RedCon1 – Is Fasted Cardio Beneficial for Everyone?

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Is Fasted Cardio Beneficial for Everyone
Is Fasted Cardio Beneficial for Everyone

RedCon1 – Is Fasted Cardio Beneficial for Everyone?

Given the time of year with many people competing, a common question that comes up is what is the best form of cardio to lose fat efficiently. Even furthermore, is fasted cardio more beneficial than fed cardio? Although the answer is fairly simple, you need to be sure you understand some key principals so you can understand why the answer is what it is. Starting from the beginning, the majority of the population have some common misunderstanding when it comes to fed VS fasted cardio. Many say it decreases appetite, increases caloric output, etc. Shimada et al conducted a study on the effects of post-absorptive and postprandial exercise on 24 hour fat oxidation in 2013. They had twelve young male athletes in a room-size metabolic chamber for 24 hour indirect calorimetry in a randomized repeated-measure design. Before or after breakfast, i.e. in the post-absorptive or postprandial state, subjects exercised at 50% VO(2)max for 60 min. During the 60 min of exercise, energy expenditure in the two exercise trials were equivalent, but exercise in the post-absorptive state was performed with lower RQ compared with that in the postprandial state. The time of exercise relative to breakfast did not affect 24 h energy expenditure. However, accumulated 24 h fat oxidation was higher (P<0.05) and that of carbohydrate oxidation was lower (P<0.05) when exercise was performed in the post-absorptive state. Compared with exercise performed in the postprandial state, exercise performed in the post-absorptive state oxidized more fat and saved more carbohydrate in the body, without affecting 24 hour energy expenditure (1.) This bit of research helps to shed light on the myth that fasted cardio doesnt effect caloric output anymore than fed cardio.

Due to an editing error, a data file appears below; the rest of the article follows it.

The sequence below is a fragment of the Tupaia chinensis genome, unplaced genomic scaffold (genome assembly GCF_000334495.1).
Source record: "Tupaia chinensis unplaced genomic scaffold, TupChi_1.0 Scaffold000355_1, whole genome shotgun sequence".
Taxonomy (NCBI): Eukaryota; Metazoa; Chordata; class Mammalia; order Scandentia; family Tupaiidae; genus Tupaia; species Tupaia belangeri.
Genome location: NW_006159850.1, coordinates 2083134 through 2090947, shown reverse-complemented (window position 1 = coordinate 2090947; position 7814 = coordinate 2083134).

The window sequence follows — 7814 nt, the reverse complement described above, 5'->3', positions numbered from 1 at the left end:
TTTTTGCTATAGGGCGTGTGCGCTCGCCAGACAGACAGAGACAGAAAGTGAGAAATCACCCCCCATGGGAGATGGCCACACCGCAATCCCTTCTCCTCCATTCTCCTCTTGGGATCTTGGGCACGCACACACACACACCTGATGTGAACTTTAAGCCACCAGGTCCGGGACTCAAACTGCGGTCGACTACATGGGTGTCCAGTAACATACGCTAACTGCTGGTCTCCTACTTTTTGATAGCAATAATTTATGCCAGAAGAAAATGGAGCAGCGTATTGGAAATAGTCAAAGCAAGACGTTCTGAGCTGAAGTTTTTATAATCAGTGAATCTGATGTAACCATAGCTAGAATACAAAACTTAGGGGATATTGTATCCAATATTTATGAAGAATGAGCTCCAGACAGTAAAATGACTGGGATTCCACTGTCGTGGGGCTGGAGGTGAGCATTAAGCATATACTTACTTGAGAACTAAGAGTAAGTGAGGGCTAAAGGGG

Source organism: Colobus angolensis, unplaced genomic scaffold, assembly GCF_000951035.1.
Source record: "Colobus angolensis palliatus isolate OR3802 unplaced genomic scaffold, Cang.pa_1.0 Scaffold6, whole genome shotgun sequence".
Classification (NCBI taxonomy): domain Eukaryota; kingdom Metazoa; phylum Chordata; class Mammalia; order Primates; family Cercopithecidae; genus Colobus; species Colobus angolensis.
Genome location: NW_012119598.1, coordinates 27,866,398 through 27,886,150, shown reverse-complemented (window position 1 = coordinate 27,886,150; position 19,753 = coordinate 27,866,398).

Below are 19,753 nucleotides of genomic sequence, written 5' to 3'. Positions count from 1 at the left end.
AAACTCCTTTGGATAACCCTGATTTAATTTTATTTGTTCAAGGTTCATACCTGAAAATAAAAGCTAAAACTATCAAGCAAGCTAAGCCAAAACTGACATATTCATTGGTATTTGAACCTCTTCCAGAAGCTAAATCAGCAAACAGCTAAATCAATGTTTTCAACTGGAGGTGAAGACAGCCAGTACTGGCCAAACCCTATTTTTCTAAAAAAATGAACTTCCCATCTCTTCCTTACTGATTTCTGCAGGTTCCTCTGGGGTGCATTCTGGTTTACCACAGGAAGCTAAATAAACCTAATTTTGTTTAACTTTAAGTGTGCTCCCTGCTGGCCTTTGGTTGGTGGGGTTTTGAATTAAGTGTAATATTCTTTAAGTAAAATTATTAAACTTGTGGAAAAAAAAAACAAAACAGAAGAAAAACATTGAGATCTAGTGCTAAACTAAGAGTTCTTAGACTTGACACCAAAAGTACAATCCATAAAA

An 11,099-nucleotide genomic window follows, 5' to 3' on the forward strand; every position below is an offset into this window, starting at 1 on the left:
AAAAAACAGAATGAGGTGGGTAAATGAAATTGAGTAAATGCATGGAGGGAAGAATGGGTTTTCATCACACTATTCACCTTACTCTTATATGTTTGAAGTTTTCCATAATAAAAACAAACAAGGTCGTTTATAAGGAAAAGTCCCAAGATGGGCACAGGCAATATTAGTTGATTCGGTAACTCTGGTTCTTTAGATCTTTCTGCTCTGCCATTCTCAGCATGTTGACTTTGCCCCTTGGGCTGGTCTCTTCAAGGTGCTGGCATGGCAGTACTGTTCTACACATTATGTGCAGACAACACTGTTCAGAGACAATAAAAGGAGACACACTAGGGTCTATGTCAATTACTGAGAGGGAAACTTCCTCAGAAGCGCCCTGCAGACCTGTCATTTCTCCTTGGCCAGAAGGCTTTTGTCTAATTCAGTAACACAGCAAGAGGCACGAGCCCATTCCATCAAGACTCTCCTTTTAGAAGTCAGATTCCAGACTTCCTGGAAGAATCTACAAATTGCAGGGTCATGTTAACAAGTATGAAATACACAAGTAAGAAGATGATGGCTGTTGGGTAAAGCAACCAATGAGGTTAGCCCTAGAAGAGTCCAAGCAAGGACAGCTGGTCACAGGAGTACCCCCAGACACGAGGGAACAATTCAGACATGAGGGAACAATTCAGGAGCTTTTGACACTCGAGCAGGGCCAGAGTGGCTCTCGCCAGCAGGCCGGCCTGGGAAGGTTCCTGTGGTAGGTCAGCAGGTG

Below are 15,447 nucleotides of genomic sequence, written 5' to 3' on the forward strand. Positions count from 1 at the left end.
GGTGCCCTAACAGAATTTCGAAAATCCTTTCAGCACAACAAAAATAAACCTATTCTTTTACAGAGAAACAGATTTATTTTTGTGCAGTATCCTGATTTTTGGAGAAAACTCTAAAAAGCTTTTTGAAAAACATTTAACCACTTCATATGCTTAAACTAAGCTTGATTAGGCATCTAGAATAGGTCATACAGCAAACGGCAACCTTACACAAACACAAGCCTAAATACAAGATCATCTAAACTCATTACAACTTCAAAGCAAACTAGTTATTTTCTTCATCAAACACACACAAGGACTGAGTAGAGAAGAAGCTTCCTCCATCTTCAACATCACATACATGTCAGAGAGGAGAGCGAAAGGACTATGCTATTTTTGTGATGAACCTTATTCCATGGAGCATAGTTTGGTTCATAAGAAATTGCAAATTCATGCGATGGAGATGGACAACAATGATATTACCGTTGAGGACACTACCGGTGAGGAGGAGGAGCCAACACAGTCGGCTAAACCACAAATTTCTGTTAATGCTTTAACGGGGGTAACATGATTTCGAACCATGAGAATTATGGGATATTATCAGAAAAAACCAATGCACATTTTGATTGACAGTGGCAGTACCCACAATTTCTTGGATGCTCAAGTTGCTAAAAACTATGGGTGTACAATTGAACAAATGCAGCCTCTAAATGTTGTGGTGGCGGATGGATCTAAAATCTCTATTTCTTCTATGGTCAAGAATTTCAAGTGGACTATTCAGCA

In regards to the myth that fasted cardio can act as an appetite suppressant, we look to Deighton et al with a study that reviewed appetite, energy intake and resting metabolic responses to 60 min treadmill running performed in a fasted versus a postprandial state. Twelve healthy males (mean±SD: age 23±3 years, body mass index 22.9±2.1 kg m(-2), maximum oxygen uptake 57.5±9.7 mL kg(-1) min(-1)) performed three 10 h experimental trials (control, fasted exercise and postprandial exercise) in a Latin Square design. Trials commenced at 8 am after an overnight fast. Sixty min of treadmill running at ∼70% of maximum oxygen uptake was performed at 0-1 h in the fasted exercise trial and 4-5 h in the postprandial exercise trial. A standardised breakfast was provided at 1.5 h and ad libitum buffet meals at 5.5 and 9.5 h. Appetite ratings and resting expired air samples were collected throughout each trial. Postprandial exercise suppressed appetite to a greater extent than fasted exercise. Ad libitum energy intake was not different between trials, resulting in a negative energy balance in exercise trials relative to control after accounting for differences in energy expenditure (control: 9774±2694 kJ; fasted exercise: 6481±2318 kJ; postprandial exercise: 6017±3050 kJ). These findings suggest that 60 min treadmill running induces a negative daily energy balance relative to a sedentary day but is no more effective when performed before or after breakfast (2.) These finding suggest that you can actually have more of an appetite suppressant effect with fed cardio.